Scorcher reviews: Sunda
18 Punch Lane, CBD
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“He’s so hot right now” is how Will Farrell’s character describes Owen Wilson’s Hansel in Zoolander as he sashays down the catwalk.
Well, Hansel can shove off now because there’s a new hottie in town.
Sunda – a restaurant serving up Indonesian, Malaysia and Vietnamese dishes with an injection of Aussie flavours – is so hot right now.
It’s hotter than a sambal sauce in the Sumatran sunshine.
Sunda is the best thing to come from an Aussie-Indonesian coupling since Ketut gave Rhonda a foot massage.
The space itself is Melbourne through-and-through; a glass-panelled façade encases a room of exposed brick and metal scaffolding.
Two long communal tables run parallel to the kitchen. So if you’re a misanthrope who doesn’t enjoy sitting next to strangers, Sunda might not be the place for you.
But we took full advantage of the convivial vibe and at one stage quizzed the couple next to us about their fish: “Beautiful. Not overcooked, just the way we like it. We’ll be back.”
I know it’s early in the foodie season but, for me, Sunda has rocketed right into flag contention for 2018.
And chef Khanh Nguyen – who’s touched down in our fair city after stints at Mr Wong and Cirrus Dining in Sydney – is certainly kicking goals in the kitchen with his unique Asian-Aussie fare.
One of the dishes that has punters swinging to get a table at this Punch Lane belter is the roti with Vegemite curry – a rich, fluffy nest of roti with a side of dipping sauce made from eschalots, garlic, kaffir lime leaves and the iconic Aussie spread.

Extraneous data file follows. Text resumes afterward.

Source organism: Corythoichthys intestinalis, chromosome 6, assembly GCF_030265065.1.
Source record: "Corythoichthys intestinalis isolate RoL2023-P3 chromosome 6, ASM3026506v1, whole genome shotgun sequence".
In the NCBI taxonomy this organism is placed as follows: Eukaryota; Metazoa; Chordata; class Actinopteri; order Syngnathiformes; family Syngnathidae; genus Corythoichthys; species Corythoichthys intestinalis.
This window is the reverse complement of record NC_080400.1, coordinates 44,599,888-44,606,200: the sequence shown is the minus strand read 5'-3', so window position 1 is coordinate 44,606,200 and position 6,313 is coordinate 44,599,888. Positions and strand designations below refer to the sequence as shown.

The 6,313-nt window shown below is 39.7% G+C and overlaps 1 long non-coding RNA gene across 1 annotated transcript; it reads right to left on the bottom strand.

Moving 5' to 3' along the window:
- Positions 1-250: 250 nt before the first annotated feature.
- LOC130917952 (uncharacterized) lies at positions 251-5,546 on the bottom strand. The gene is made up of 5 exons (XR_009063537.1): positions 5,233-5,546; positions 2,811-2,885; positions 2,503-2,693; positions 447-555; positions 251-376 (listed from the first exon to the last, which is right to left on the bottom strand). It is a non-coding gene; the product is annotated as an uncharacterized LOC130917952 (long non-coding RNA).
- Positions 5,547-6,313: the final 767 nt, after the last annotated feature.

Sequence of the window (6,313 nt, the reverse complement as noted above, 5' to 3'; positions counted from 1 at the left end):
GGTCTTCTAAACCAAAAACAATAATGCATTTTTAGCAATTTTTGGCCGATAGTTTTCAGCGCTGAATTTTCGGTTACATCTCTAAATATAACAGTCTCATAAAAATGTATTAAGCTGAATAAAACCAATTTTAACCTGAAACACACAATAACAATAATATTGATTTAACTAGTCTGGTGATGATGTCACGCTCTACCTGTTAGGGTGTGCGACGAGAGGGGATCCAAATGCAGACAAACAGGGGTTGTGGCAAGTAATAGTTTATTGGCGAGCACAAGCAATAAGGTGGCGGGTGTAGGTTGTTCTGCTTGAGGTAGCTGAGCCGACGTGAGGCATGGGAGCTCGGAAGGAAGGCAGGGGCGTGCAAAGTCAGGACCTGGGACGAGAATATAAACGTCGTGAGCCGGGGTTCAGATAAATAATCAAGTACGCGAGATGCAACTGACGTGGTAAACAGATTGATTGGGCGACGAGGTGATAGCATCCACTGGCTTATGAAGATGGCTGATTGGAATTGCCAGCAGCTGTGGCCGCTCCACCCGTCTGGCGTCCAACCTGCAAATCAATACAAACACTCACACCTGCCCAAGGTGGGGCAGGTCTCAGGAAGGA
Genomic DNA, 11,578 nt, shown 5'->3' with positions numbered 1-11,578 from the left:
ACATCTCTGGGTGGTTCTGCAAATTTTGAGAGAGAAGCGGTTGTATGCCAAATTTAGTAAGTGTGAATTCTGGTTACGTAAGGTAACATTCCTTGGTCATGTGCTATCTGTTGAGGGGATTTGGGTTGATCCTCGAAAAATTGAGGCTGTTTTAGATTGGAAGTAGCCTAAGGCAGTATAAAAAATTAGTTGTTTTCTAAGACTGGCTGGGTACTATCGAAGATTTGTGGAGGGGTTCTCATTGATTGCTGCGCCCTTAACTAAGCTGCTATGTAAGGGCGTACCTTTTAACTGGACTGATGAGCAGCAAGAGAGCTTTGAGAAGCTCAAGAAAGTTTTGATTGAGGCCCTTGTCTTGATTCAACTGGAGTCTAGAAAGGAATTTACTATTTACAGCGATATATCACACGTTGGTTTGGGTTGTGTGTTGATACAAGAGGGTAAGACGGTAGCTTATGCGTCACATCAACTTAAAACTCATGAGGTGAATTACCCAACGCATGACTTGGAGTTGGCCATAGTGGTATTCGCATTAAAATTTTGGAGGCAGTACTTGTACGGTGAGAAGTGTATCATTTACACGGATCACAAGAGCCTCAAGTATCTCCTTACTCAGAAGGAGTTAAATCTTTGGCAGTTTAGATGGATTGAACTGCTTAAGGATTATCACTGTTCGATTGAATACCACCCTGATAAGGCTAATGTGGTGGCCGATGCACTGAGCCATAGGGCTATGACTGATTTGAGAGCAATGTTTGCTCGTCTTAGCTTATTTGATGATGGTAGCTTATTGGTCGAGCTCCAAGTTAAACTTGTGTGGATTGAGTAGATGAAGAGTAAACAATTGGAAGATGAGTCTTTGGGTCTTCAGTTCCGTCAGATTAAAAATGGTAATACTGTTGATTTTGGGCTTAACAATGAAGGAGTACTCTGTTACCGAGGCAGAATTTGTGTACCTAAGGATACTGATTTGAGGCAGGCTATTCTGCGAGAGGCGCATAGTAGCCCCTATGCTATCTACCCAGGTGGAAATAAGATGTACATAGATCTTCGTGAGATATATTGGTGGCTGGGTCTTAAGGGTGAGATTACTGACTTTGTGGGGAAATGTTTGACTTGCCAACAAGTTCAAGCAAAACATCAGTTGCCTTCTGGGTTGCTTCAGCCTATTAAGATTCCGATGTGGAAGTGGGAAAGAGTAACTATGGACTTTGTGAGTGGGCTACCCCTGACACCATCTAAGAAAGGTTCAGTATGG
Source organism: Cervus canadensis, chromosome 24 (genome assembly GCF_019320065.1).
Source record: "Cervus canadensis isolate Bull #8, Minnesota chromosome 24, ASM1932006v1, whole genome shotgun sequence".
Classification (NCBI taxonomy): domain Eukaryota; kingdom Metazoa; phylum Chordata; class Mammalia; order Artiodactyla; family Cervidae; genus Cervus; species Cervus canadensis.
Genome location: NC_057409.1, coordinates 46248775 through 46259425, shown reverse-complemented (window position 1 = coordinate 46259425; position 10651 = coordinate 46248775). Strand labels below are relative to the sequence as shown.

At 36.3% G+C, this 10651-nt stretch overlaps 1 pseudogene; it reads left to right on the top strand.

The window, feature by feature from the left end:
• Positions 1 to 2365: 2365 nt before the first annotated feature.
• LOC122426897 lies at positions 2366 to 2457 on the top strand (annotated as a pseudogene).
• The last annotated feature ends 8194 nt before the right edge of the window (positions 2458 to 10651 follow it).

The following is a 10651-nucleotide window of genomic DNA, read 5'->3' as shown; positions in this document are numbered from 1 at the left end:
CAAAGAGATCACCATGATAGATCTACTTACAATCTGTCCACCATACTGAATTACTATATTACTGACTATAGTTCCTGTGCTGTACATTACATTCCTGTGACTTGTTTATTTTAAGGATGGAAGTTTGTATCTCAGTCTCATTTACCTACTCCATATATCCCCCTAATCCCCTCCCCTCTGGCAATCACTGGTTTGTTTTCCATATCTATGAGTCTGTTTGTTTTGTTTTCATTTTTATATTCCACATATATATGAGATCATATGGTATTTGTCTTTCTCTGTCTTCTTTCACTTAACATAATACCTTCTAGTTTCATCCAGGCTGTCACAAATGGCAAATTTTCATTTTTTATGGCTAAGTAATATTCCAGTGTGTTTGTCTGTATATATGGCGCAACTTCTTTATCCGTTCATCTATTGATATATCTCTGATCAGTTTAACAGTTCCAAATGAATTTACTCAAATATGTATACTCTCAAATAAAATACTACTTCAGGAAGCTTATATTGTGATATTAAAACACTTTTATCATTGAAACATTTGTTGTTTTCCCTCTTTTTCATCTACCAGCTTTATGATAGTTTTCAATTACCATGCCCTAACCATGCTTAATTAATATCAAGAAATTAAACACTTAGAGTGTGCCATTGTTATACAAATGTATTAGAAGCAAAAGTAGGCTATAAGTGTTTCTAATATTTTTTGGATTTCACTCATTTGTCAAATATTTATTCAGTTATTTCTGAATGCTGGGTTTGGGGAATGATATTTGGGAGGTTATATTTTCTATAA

It’s a fun, memorable plate of food that had me chanting roti canai-oi oi oi.
The otak otak (a traditional fish curry that translates as ‘brains’ in Malay) is a thinking person’s spanner crab curry. Sunda’s version is made from crab stock and in-house curry paste and arrives in solid, rectangular form – more parfait-like than saucey – and is spread on house-made rice crackers.
Other dishes we enjoyed were the wagyu beef cheek rendang buns with pickled radish and fermented sambal sauce (the only possible way beef rendang can be improved is by sticking it in a doughy, Chinese-style steamed bun); and the smoky XO sauce egg noodles with devilish chicken crackling is another must-have.
Sunda had me wishing I was a cow. Having four stomachs would have come in handy as there was so much I wanted to order but didn’t have the space to fit it in.
Some of the dishes I was eyeing off but didn’t have room for: the cured kangaroo with witlof, smoked egg yolk and toasted rice sounded interesting, and the West Australian marron with belacan butter and Vietnamese mint smelled divine on the table behind me.
So if you’re keen to try something a little different, consult your calendar and find a date to sashay down to Sunda.
You may just walk out a happy little Vegemite.